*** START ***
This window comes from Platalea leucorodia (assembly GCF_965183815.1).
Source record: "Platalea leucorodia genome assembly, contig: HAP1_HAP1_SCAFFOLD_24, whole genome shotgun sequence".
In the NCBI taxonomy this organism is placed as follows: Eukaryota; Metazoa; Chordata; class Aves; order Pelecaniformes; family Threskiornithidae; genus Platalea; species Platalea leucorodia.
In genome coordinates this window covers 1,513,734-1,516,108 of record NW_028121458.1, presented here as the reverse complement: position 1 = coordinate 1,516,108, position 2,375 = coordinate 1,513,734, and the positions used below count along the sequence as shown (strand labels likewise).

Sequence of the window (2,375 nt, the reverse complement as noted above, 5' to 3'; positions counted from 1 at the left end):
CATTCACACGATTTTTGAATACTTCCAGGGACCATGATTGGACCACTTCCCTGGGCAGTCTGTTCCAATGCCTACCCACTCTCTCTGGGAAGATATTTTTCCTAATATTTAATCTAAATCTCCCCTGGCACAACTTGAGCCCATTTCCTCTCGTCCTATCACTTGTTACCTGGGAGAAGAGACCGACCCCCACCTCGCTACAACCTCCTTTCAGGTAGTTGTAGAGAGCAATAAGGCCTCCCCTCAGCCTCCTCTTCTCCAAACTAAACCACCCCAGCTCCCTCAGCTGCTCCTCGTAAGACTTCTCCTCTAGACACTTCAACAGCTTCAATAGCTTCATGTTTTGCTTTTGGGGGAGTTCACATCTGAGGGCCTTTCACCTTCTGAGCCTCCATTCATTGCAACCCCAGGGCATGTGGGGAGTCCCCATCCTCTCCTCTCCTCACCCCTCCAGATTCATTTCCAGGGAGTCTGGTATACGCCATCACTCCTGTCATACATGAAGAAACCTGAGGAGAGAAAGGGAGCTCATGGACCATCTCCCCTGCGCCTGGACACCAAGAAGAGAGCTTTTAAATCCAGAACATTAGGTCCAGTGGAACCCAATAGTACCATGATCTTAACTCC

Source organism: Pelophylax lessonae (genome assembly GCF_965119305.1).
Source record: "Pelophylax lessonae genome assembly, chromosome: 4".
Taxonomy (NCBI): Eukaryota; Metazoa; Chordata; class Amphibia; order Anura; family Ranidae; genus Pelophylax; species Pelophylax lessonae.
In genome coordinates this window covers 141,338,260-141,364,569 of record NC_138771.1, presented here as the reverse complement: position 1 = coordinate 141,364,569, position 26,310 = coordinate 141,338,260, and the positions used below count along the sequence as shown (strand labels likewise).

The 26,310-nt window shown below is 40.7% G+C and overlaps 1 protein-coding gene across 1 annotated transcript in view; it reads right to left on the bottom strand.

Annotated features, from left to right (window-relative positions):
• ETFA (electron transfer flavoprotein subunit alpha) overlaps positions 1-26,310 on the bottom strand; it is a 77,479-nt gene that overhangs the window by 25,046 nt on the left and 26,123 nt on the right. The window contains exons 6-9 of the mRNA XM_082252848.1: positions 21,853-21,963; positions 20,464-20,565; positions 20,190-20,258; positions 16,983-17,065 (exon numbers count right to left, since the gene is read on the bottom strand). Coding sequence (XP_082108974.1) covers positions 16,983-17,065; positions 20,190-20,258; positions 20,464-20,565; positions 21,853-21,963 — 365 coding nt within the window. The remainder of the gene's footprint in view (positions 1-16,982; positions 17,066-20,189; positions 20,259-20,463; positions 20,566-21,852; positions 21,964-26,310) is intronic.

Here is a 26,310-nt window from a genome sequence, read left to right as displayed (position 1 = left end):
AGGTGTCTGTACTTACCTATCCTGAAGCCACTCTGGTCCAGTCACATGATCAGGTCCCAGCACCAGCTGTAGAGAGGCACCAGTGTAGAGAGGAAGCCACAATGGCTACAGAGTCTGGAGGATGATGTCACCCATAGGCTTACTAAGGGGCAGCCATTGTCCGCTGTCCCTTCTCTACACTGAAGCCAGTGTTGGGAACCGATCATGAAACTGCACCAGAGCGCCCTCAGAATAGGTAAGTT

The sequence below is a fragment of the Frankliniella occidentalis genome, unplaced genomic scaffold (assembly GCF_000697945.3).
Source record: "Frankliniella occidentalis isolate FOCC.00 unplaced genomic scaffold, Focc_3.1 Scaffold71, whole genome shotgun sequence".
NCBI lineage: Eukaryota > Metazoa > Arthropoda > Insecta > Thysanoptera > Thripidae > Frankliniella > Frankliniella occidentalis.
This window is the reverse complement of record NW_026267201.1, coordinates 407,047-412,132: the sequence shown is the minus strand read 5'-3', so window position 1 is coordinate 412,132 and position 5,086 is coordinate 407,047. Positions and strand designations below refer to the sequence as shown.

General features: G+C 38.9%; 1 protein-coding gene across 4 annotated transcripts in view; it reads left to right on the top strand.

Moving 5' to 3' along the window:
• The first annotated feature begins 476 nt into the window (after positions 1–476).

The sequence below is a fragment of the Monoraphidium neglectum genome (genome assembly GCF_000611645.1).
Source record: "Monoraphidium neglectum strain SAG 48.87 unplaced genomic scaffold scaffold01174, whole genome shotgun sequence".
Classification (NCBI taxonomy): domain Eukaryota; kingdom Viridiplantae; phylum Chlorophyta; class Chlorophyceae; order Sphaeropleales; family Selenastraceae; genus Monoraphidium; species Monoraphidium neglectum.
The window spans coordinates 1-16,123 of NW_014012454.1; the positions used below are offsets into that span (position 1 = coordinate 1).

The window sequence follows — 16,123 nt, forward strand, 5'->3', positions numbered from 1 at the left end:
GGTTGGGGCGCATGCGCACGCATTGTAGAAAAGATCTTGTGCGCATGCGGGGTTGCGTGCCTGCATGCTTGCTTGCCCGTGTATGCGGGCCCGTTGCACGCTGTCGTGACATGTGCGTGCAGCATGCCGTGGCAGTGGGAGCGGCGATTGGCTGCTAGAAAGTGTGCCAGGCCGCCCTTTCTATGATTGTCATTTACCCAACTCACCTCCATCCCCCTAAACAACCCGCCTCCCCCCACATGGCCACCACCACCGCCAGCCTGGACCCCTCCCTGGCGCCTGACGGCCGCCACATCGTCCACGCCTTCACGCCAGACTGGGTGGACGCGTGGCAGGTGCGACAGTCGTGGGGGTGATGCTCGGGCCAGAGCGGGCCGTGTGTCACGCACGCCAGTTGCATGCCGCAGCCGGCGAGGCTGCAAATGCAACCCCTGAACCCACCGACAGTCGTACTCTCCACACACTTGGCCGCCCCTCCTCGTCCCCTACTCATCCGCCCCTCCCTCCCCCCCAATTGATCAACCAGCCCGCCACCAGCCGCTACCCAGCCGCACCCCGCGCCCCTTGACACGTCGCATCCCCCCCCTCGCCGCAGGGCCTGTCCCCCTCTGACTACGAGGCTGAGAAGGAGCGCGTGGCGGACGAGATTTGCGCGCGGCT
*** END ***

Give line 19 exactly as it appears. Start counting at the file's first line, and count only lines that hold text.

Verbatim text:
This window is the reverse complement of record NW_026267201.1, coordinates 407,047-412,132: the sequence shown is the minus strand read 5'-3', so window position 1 is coordinate 412,132 and position 5,086 is coordinate 407,047. Positions and strand designations below refer to the sequence as shown.